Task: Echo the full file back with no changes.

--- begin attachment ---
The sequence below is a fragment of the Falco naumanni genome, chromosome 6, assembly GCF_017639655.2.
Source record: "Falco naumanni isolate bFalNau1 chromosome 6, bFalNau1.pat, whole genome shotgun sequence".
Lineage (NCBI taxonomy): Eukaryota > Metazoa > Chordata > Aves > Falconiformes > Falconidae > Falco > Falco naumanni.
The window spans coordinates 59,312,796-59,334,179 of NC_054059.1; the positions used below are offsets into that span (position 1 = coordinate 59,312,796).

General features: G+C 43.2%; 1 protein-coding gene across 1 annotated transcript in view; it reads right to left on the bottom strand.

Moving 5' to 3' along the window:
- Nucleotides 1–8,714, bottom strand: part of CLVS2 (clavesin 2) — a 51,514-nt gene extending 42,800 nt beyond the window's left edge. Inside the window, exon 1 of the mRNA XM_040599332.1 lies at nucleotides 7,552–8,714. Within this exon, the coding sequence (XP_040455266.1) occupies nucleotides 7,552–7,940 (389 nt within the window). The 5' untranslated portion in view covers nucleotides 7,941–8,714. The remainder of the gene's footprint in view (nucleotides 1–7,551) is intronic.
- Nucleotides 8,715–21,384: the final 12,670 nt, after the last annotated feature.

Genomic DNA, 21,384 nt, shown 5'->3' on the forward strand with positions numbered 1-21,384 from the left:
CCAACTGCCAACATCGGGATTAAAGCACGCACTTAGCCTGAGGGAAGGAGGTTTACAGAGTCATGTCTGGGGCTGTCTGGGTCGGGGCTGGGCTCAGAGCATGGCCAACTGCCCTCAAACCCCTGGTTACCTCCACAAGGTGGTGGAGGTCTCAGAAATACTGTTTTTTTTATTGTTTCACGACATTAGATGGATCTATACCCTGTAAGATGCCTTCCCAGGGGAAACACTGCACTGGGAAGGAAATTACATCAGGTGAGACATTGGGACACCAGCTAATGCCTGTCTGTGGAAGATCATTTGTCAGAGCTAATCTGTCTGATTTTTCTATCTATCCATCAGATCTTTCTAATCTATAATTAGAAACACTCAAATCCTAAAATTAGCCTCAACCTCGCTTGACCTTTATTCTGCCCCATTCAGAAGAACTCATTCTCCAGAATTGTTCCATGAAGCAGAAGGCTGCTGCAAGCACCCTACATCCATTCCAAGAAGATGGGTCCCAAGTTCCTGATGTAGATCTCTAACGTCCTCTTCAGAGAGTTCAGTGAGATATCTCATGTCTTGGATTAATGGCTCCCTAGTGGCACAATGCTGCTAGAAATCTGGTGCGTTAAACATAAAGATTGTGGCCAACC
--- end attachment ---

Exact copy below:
The sequence below is a fragment of the Falco naumanni genome, chromosome 6, assembly GCF_017639655.2.
Source record: "Falco naumanni isolate bFalNau1 chromosome 6, bFalNau1.pat, whole genome shotgun sequence".
Lineage (NCBI taxonomy): Eukaryota > Metazoa > Chordata > Aves > Falconiformes > Falconidae > Falco > Falco naumanni.
The window spans coordinates 59,312,796-59,334,179 of NC_054059.1; the positions used below are offsets into that span (position 1 = coordinate 59,312,796).

General features: G+C 43.2%; 1 protein-coding gene across 1 annotated transcript in view; it reads right to left on the bottom strand.

Moving 5' to 3' along the window:
- Nucleotides 1–8,714, bottom strand: part of CLVS2 (clavesin 2) — a 51,514-nt gene extending 42,800 nt beyond the window's left edge. Inside the window, exon 1 of the mRNA XM_040599332.1 lies at nucleotides 7,552–8,714. Within this exon, the coding sequence (XP_040455266.1) occupies nucleotides 7,552–7,940 (389 nt within the window). The 5' untranslated portion in view covers nucleotides 7,941–8,714. The remainder of the gene's footprint in view (nucleotides 1–7,551) is intronic.
- Nucleotides 8,715–21,384: the final 12,670 nt, after the last annotated feature.

Genomic DNA, 21,384 nt, shown 5'->3' on the forward strand with positions numbered 1-21,384 from the left:
CCAACTGCCAACATCGGGATTAAAGCACGCACTTAGCCTGAGGGAAGGAGGTTTACAGAGTCATGTCTGGGGCTGTCTGGGTCGGGGCTGGGCTCAGAGCATGGCCAACTGCCCTCAAACCCCTGGTTACCTCCACAAGGTGGTGGAGGTCTCAGAAATACTGTTTTTTTTATTGTTTCACGACATTAGATGGATCTATACCCTGTAAGATGCCTTCCCAGGGGAAACACTGCACTGGGAAGGAAATTACATCAGGTGAGACATTGGGACACCAGCTAATGCCTGTCTGTGGAAGATCATTTGTCAGAGCTAATCTGTCTGATTTTTCTATCTATCCATCAGATCTTTCTAATCTATAATTAGAAACACTCAAATCCTAAAATTAGCCTCAACCTCGCTTGACCTTTATTCTGCCCCATTCAGAAGAACTCATTCTCCAGAATTGTTCCATGAAGCAGAAGGCTGCTGCAAGCACCCTACATCCATTCCAAGAAGATGGGTCCCAAGTTCCTGATGTAGATCTCTAACGTCCTCTTCAGAGAGTTCAGTGAGATATCTCATGTCTTGGATTAATGGCTCCCTAGTGGCACAATGCTGCTAGAAATCTGGTGCGTTAAACATAAAGATTGTGGCCAACC